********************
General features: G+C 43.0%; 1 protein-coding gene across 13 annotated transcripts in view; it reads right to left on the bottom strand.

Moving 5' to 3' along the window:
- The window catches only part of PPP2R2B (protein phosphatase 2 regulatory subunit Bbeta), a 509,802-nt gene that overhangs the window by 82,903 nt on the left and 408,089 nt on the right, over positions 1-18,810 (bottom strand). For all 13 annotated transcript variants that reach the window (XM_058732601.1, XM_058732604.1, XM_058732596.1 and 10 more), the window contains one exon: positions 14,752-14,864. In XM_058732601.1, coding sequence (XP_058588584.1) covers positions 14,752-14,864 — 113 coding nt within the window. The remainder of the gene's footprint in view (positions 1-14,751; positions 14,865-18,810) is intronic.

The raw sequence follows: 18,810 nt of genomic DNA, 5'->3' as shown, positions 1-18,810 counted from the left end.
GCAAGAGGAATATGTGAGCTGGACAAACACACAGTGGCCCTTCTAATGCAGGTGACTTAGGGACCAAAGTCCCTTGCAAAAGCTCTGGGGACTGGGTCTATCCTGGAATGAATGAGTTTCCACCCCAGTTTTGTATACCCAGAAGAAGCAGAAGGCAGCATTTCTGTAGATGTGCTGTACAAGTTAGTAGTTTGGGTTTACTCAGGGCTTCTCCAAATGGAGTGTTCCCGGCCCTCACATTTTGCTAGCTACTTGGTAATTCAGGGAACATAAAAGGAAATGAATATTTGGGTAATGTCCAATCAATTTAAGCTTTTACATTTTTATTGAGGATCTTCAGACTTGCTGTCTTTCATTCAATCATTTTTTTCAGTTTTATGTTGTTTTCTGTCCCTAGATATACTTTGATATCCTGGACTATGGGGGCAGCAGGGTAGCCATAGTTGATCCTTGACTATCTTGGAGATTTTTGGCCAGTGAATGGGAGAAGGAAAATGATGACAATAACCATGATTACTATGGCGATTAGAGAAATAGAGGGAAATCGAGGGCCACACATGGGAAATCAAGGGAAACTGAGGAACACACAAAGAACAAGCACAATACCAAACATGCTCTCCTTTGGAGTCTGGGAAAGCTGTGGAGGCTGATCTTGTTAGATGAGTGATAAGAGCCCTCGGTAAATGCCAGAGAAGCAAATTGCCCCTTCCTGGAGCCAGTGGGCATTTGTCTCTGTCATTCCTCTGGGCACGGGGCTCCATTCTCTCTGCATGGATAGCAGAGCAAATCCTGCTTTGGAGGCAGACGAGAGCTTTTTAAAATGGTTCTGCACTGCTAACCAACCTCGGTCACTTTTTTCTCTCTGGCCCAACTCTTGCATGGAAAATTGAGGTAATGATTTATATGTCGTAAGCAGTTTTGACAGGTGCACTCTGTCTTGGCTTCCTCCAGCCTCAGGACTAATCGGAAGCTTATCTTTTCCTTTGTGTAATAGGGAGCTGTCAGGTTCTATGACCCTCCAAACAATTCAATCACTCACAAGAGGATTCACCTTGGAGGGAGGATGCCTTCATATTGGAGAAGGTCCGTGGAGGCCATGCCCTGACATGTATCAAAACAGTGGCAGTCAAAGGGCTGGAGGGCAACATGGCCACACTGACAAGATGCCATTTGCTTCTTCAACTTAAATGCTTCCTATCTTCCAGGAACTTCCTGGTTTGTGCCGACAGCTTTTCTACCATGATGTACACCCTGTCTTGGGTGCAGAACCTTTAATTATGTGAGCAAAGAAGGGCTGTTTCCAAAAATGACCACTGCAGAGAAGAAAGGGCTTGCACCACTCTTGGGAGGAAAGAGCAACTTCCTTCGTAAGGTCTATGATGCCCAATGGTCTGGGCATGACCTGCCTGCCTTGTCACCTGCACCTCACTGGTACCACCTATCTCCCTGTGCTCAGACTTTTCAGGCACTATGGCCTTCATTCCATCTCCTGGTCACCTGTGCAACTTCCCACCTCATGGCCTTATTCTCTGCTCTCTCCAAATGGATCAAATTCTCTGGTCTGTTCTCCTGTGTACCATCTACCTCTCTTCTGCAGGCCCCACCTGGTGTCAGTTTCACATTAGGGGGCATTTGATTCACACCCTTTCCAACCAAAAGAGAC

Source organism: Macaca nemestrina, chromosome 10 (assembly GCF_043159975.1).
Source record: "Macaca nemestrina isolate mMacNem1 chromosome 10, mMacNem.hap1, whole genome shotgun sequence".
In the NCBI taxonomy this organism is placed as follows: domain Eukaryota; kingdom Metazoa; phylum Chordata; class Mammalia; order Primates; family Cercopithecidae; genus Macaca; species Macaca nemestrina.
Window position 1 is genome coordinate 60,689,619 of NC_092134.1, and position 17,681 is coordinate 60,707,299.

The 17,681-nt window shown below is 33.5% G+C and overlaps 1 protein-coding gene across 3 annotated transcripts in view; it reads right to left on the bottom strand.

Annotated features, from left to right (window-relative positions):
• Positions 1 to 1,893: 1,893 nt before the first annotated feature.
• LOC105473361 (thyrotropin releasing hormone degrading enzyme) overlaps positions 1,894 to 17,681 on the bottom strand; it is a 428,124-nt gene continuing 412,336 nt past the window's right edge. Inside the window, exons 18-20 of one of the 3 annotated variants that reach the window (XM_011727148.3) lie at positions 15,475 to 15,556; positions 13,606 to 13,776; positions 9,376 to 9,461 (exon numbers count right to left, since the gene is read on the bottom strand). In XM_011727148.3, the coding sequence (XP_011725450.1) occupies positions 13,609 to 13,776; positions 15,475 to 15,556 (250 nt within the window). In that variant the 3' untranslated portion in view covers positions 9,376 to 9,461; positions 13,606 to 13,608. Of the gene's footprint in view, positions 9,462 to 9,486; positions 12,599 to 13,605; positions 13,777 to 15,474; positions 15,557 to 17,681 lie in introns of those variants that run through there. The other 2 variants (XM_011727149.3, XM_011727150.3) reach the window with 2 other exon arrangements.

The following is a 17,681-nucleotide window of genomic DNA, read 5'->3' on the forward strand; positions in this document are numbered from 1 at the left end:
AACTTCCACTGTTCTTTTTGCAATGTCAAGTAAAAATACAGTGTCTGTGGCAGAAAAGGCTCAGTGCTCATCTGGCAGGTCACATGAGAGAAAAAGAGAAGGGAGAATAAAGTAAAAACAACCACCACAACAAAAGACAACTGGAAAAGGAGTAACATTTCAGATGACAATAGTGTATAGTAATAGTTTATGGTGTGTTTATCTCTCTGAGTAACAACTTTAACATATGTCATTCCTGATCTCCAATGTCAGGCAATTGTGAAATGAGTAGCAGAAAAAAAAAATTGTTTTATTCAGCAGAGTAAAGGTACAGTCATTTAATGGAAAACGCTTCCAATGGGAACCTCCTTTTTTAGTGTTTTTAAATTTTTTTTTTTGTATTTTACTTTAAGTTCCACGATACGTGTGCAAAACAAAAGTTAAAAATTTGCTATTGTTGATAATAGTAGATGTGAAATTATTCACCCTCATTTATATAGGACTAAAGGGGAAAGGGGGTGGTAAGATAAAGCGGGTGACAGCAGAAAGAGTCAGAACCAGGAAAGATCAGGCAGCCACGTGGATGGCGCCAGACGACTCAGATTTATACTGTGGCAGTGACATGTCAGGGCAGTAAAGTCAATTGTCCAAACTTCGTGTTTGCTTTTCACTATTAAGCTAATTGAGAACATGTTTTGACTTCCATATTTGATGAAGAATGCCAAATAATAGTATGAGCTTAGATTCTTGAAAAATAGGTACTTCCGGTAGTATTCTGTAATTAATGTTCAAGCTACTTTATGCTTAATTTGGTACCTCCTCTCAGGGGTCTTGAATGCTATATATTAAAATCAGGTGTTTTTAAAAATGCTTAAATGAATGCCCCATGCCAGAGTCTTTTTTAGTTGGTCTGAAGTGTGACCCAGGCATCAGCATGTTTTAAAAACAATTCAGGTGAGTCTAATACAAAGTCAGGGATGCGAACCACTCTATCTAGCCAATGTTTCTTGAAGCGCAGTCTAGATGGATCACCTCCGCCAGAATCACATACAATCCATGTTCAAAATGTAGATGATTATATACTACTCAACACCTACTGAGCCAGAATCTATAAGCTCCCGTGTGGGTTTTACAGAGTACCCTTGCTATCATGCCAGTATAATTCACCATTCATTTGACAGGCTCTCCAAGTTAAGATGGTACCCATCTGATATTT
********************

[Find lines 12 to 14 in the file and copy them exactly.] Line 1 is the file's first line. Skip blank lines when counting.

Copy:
• Positions 1 to 1,893: 1,893 nt before the first annotated feature.
• LOC105473361 (thyrotropin releasing hormone degrading enzyme) overlaps positions 1,894 to 17,681 on the bottom strand; it is a 428,124-nt gene continuing 412,336 nt past the window's right edge. Inside the window, exons 18-20 of one of the 3 annotated variants that reach the window (XM_011727148.3) lie at positions 15,475 to 15,556; positions 13,606 to 13,776; positions 9,376 to 9,461 (exon numbers count right to left, since the gene is read on the bottom strand). In XM_011727148.3, the coding sequence (XP_011725450.1) occupies positions 13,609 to 13,776; positions 15,475 to 15,556 (250 nt within the window). In that variant the 3' untranslated portion in view covers positions 9,376 to 9,461; positions 13,606 to 13,608. Of the gene's footprint in view, positions 9,462 to 9,486; positions 12,599 to 13,605; positions 13,777 to 15,474; positions 15,557 to 17,681 lie in introns of those variants that run through there. The other 2 variants (XM_011727149.3, XM_011727150.3) reach the window with 2 other exon arrangements.

The following is a 17,681-nucleotide window of genomic DNA, read 5'->3' on the forward strand; positions in this document are numbered from 1 at the left end: